Crawling From the Wreckage: Grant Morrison’s Doom Patrol

Sunday, April 3rd, 2011 | Posted by Matthew David Surridge

Doom Patrol 19Grant Morrison’s Doom Patrol needs no context to be enjoyed; it is its own strange, powerful creature. But describing the context of the thing helps to throw into relief the accomplishment of the work. And for those who may not know the comic, explaining what it came out of may help to explain what it is itself.

The Doom Patrol was a group of characters created for DC Comics in the early 60s, as the Silver Age of comics was getting underway; their first appearance, in My Greatest Adventure #80, hit the stands just before the first issue of Marvel’s X-Men. The two groups were famously similar: both were led by wheelchair-bound geniuses, and more significantly, both were a little stranger, a little darker, than other supergroups. The Patrol consisted of the Chief, the aforementioned scientific genius; Cliff Steele, AKA Robotman, whose brain had been transplanted into a metal body following a terrible accident; Negative Man, or Larry Trainor, a pilot wrapped in bandages who controlled a strange black ‘negative spirit’; and Elasti-Girl, Rita Farr, who could increase or decrease her size tremendously. Besides the similarity to the X-Men, the group vaguely resembled another Marvel team: the scientist leader, the orange-hued strongman (Robotman), the flying energy-controller (Negative Man), the woman who could disappear (by shrinking out of sight).

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Goth Chick’s Crypt Notes: A Zombie of Your Very Own

Sunday, April 3rd, 2011 | Posted by Sue Granquist

image008Every so often I come across a product so insanely cool that I not only have to own it immediately, but I must also tell you about it so we can share the joy together.

In the past, such life-altering products have included a movie-set-worthy cobweb maker, a blood-like energy drink sold in IV bags and a fairly significant collection of dead things in bell jars.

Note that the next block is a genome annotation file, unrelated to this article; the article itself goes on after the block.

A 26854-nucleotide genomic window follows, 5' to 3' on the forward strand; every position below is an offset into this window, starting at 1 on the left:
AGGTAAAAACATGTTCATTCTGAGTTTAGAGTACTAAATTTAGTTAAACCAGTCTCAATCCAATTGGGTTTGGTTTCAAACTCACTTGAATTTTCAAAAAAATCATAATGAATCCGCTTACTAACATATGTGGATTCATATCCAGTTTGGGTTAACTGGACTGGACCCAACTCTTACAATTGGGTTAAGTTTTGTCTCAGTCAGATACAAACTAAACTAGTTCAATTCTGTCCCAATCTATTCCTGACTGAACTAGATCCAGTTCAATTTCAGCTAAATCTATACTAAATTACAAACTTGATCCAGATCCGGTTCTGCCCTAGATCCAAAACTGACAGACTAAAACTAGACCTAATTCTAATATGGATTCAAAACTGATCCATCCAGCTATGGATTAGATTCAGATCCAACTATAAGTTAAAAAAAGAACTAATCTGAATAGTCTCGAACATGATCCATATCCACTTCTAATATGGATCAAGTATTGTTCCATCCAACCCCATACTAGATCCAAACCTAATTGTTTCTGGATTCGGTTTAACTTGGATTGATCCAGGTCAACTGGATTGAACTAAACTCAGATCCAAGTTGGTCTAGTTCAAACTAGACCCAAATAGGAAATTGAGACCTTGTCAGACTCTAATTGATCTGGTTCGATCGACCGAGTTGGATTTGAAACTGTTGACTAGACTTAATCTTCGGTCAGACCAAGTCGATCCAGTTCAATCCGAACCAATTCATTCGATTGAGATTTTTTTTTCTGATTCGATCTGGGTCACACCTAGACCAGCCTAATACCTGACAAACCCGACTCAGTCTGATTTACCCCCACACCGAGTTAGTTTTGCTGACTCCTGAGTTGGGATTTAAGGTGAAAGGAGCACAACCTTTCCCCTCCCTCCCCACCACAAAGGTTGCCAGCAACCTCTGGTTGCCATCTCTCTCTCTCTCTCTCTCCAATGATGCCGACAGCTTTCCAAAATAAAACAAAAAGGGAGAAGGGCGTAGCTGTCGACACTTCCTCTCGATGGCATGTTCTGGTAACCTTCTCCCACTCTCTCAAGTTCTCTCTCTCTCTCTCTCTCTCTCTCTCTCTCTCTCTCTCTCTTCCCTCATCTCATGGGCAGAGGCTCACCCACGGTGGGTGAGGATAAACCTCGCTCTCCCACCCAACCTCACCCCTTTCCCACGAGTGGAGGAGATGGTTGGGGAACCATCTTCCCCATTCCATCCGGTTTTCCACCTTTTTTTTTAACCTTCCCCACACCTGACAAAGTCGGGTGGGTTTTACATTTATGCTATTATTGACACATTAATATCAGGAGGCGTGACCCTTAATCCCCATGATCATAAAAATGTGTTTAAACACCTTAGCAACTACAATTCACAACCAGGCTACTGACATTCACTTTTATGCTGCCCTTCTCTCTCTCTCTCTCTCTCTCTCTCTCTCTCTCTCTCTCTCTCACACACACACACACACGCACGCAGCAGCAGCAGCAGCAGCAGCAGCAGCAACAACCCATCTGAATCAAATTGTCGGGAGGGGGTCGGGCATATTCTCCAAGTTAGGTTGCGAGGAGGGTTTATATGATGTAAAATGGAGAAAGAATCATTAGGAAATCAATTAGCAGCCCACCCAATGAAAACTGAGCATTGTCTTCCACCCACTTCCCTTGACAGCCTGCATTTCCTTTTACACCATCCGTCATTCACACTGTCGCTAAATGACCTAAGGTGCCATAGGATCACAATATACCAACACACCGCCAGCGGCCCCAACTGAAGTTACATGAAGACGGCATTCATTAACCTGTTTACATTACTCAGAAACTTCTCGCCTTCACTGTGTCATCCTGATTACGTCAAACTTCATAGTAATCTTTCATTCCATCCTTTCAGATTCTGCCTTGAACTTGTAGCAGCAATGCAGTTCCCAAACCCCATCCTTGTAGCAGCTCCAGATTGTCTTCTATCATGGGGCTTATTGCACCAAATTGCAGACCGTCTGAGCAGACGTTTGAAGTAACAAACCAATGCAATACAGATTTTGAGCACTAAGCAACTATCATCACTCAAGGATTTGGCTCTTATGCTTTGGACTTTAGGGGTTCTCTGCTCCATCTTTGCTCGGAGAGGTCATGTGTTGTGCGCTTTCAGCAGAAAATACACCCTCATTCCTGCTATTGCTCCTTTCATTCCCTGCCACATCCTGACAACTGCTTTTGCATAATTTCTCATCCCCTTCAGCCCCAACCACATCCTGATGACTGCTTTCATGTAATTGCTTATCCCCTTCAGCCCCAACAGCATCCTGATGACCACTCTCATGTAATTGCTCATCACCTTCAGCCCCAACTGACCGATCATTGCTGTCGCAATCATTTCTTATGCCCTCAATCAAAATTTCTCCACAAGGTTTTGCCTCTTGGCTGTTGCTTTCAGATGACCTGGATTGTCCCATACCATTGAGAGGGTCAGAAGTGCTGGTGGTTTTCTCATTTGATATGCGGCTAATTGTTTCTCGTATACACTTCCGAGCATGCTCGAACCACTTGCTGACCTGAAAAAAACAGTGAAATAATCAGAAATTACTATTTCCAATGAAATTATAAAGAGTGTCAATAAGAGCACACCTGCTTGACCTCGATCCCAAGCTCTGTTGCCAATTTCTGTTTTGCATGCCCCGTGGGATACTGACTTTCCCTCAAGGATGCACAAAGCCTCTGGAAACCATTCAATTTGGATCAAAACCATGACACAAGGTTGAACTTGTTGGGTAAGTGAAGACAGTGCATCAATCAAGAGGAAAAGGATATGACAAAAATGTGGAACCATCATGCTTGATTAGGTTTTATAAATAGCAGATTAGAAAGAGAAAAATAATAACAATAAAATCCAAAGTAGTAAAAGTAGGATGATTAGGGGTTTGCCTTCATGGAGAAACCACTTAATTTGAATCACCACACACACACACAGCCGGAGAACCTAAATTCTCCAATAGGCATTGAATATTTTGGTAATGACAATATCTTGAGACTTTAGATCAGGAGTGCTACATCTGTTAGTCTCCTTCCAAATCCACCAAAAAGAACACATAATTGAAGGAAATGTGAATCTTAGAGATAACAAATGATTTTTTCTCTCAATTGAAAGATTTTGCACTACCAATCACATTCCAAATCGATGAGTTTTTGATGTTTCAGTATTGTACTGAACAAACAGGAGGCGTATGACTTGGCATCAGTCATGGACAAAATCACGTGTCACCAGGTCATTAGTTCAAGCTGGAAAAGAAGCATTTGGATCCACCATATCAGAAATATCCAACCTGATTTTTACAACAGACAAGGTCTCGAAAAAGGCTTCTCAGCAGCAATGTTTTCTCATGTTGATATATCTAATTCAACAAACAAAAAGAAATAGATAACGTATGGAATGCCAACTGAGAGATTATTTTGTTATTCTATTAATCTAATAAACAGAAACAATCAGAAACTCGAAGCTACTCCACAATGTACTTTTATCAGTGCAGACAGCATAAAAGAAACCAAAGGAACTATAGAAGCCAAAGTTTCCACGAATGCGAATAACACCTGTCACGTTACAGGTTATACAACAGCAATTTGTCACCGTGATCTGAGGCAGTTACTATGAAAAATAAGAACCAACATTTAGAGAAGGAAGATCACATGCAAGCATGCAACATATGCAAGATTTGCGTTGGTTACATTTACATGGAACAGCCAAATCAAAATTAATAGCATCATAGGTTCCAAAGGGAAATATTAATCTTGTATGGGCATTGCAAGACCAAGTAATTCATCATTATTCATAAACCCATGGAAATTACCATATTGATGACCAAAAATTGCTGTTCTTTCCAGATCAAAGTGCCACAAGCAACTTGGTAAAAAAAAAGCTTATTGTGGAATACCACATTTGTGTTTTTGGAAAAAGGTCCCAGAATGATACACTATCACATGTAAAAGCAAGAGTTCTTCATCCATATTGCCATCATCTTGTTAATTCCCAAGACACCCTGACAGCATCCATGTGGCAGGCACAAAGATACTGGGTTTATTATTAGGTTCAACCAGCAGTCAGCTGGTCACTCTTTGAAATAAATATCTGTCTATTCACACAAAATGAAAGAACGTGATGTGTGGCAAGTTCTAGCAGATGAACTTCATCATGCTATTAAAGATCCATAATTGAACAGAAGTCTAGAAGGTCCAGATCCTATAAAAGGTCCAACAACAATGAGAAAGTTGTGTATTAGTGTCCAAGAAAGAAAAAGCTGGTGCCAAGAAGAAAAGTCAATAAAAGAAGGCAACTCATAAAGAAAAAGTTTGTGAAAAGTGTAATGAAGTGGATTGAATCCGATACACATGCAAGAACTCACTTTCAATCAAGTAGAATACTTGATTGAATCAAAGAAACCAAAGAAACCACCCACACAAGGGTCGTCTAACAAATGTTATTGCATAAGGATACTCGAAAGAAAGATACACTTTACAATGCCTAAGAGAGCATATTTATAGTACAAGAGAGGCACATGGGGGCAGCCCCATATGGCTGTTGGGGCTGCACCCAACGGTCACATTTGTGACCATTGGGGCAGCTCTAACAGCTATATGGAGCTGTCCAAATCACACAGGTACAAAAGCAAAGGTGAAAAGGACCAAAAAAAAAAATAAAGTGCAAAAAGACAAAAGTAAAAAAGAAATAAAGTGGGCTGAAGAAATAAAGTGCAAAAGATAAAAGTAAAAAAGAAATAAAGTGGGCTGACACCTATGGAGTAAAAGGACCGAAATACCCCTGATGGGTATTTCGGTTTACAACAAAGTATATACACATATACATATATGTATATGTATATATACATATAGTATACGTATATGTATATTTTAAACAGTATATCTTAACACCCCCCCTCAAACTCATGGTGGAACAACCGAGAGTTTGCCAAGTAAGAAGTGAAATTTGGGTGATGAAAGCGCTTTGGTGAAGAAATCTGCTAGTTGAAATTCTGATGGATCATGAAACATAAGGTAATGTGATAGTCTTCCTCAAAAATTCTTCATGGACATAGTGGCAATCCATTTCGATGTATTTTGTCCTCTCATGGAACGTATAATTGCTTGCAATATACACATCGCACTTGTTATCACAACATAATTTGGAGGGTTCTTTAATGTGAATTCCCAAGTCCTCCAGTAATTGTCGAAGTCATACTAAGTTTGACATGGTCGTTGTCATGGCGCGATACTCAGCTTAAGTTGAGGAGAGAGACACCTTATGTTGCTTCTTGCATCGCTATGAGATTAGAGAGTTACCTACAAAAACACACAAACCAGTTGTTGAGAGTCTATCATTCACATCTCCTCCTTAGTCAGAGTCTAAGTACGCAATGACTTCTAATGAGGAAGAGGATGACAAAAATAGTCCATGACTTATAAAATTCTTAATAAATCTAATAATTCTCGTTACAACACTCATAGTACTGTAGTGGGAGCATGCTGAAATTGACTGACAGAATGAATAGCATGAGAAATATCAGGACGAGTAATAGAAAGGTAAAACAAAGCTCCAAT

But it isn’t until today that I can tell you how to fill your house and yard with zombies, ghosts and other creepy stuff for the price of a 1980’s projector bought off eBay and a $35 DVD.

Enter special effects magician Jon Hyers and his virtual 3D horrors.

I came across Jon Hyers at the St. Louis Haunted Attraction Show when, walking by his booth, I noticed several large sewer rats seemingly scurrying in and out from under his display table.

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A Song of Fire and Ice vs The First Law

Sunday, April 3rd, 2011 | Posted by Theo

agameofthrones1Like many George R.R. Martin fans, I have re-read A Game of Thrones in order to refresh my memory prior to the advent of the HBO television series. I actually wound up re-reading all four books in the series, as you do, which should prove to be useful considering the scheduled release of A Dance with Dragons later this summer.

But since I’d so recently read four of Joe Abercrombie’s books, which have occasionally been compared with Martin’s series due to their similarly dark and violent nature, I thought it might be interesting to compare some of the similarities and differences between the two epic fantasy series.

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Subterranean Magazine Spring 2011 Now Available

Sunday, April 3rd, 2011 | Posted by John ONeill

subterr-spring2011The 18th online issue — and 25th issue overall — of one of the genre’s leading publications, Subterranean Magazine, is now available.

Subterranean is published quarterly. It appeared in print for seven issues before switching to the current online format in Winter 2007. It is presented free online by Subterranean Press, and is edited by William Schafer.

The contents of each issue are unveiled gradually. So far available in the Spring 2011 issue are:

  • “The Crawling Sky”, a weird western by Joe R. Lansdale (originally published in Deadman’s Road)
  • “Show Trial”, a post-WWII fantasy novella by Kristine Kathryn Rusch
  • “The Crane Method”, by Ian R. MacLeod
  • “The Fall of Alacan”, by Tobias S. Buckell, which returns to the setting of his novella The Executioness (which also shares a setting with Paolo Bacigalupi’s Nebula-nominated novella The Alchemist).
  • “Water to Wine” by Mary Robinette Kowal, the prose version of a long novelette originally written for the audio anthology Metatropolis.

Coming up: Mike Resnick’s latest escapade featuring Lucifer Jones, plus the usual reviews and non-fiction.

The cover this issue is by Edward Miller. The complete issue is here.


 

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